Saturday, August 29, 2009

Foraged Burger

I was out riding my bike in the woods the other day and I came upon a huge patch of Chanterelle mushrooms. What does this have to do with butchering? Well I began thinkinag about how we eat and how much of our food is "arranged" for us by stores. I brought home a handful stuffed into my emptied water bottle and thought about lunch. I scoured the fridge and found I had some hamburger, home smoked bacon ( from Bob Schneller) a lttile crusty end peice of Tol Epi Swiss cheese, a half of a Vidalia onion, a cheapo roll and some fresh picked red leaf lettuce from the garden. I was foraging through my own fridge to make a super burger. Oh yeah, I had some homemade, fremented garlic dill pickles too! I sauteed the mushrooms and onions, fried off the bacon, grilled the burgerand melted the cheese over the top. I had successfully foraged some great mushrooms ( I later went back on foot and harvested overr 12 lbs!!) but I also had "foraged " through my fridge to make the combination. This is an act that many of us do all the time. Instead of planning a meal we look at what is in the fridge and pantry and concoct something.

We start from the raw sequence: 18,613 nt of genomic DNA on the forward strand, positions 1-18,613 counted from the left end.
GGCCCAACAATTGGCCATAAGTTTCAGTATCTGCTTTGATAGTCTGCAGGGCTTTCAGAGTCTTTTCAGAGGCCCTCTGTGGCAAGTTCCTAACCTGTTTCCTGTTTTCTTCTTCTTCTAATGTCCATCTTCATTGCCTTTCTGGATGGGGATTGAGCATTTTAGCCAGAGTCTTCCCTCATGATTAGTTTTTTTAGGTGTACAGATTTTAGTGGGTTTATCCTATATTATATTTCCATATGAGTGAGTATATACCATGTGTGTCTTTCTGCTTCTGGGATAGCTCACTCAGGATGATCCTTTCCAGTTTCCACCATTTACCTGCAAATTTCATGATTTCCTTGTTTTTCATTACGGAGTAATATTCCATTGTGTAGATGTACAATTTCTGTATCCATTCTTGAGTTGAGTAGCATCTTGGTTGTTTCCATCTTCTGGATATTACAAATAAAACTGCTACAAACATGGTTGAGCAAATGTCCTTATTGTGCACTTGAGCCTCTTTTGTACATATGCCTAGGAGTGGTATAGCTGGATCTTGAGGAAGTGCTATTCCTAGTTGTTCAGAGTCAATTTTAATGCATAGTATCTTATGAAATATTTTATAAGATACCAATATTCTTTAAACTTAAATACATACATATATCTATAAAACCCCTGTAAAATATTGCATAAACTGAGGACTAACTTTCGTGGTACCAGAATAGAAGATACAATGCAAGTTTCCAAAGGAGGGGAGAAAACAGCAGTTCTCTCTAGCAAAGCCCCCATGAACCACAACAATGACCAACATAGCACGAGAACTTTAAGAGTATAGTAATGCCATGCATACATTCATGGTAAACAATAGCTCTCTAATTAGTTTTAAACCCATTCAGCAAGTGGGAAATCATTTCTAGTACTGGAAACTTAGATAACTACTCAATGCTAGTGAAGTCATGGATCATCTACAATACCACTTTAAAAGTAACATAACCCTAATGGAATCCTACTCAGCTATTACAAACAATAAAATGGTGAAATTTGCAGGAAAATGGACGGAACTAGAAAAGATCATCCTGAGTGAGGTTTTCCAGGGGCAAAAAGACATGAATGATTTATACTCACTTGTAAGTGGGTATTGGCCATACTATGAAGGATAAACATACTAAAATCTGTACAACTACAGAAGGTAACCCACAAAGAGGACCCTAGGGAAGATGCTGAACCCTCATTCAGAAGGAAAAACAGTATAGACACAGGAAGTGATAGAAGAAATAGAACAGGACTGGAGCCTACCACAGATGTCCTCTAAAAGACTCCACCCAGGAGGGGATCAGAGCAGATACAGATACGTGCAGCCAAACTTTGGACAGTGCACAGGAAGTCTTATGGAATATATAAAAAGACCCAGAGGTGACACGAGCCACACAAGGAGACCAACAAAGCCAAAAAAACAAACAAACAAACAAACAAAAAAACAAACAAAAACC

Butchery?? Where is the connection here? Well at the CIA we are starting a new concept restaurant that will focus on local, sustainable foods. The meat components are partially my responsibility in that we will no longer be receiving HRI type cuts that are in the bag but instead, whole carcasses of locally raised pork, lamb and beef. It will be easy to sell the high end middle meat cuts such as the racks, loins, high end steaks etc. but what do we do with all of the rest? Only about 20% of the beef carcass is ribeye, striploins, tenderloin, sirloin. The rest are big bulky cuts from the chuck and round as well as the fatty cuts from the plate and brisket. How can a chef sell these cuts? It is a challenge. The menu might need to change often and things may be 86ed throughout service. Dishes might need to be planned using interchangeable cuts. A braise? Does it need to be a specfic cut? It makes it alot more difficult to recreate the same dish with different cuts that may cook slower or faster than others but this is the exciting challenge that chefs that choose to use the whole carcass enjoy.